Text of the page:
Me! Me! I want in! I wanna help edit!! Me! Me!!

Ahem ... sorry, I've composed myself now ...

(Actually, you just know that many of the people reading John's post had that very same reaction.)

John's-and-Laura's-and-Bob's idea is, of course, a wonderful one.

In terms of fleshing out that idea, it's worth remembering that, not so long ago, we had - at least in the field of classical music and opera - something like a prototype of the publication John's post envisions.

Remember the online magazine at Andante.com?

I'm proud of and a bit amazed by what we accomplished there, at least until the money started running out.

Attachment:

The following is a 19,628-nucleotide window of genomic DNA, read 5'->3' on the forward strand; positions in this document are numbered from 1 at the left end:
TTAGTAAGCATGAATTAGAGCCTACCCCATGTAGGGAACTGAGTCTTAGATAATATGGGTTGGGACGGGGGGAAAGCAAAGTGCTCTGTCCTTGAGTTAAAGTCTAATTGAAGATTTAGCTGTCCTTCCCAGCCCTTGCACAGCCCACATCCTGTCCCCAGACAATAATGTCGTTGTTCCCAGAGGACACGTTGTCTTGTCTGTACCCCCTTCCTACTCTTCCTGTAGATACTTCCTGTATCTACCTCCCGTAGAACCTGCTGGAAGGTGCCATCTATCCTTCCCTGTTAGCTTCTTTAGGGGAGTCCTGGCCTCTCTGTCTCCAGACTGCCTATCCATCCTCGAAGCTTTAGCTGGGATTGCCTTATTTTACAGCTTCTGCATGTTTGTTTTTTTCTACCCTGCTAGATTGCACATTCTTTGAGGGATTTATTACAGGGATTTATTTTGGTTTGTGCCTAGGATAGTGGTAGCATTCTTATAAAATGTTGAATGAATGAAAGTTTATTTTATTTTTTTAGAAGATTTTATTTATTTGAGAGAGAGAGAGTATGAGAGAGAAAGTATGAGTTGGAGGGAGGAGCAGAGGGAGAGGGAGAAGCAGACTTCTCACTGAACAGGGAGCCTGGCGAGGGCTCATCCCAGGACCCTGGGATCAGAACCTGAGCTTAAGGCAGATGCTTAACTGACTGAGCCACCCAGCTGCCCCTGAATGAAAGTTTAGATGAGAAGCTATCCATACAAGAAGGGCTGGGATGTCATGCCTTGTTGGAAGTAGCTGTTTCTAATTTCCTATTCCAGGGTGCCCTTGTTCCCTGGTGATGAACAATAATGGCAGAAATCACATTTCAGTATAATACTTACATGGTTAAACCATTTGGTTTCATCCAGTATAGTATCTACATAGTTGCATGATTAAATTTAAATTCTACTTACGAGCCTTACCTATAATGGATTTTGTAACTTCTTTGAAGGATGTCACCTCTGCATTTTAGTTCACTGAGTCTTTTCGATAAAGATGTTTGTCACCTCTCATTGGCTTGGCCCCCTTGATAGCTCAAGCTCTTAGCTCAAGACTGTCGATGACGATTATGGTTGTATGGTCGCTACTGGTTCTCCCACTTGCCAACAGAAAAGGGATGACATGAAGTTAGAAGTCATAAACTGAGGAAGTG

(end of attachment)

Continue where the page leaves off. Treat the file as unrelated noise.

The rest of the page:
The stable of contributors we assembled was pretty wonderful: our US-based writers alone included, at various times, the likes of Anne Midgette, David Patrick Stearns, Tim Page, Steve Smith, and Joshua Kosman (as well as talented younger writers like James C. Taylor and Eric Valliere); we had Hugh Canning, Michael Church, Stephen Pettitt and others in London, Shirley Apthorp in Berlin, Larry L. Lash in Vienna, Harriet Cunningham in Sydney, and writers in places from Buenos Aires to Brussels to Hong Kong to Tokyo to (yes) Tasmania. (The delightful Carlo Vitali even ran a little Italian bureau for us out of Bologna, with a group of very bright young Italians who wrote for us in English. We called them "Charlie's Angels.")

One thing of which I'm particularly proud is that Andante.com was, I believe, the first English-language outlet to report on the young Gustavo Dudamel: we were there in 2004 when he won the inaugural Gustav Mahler Conducting Competition.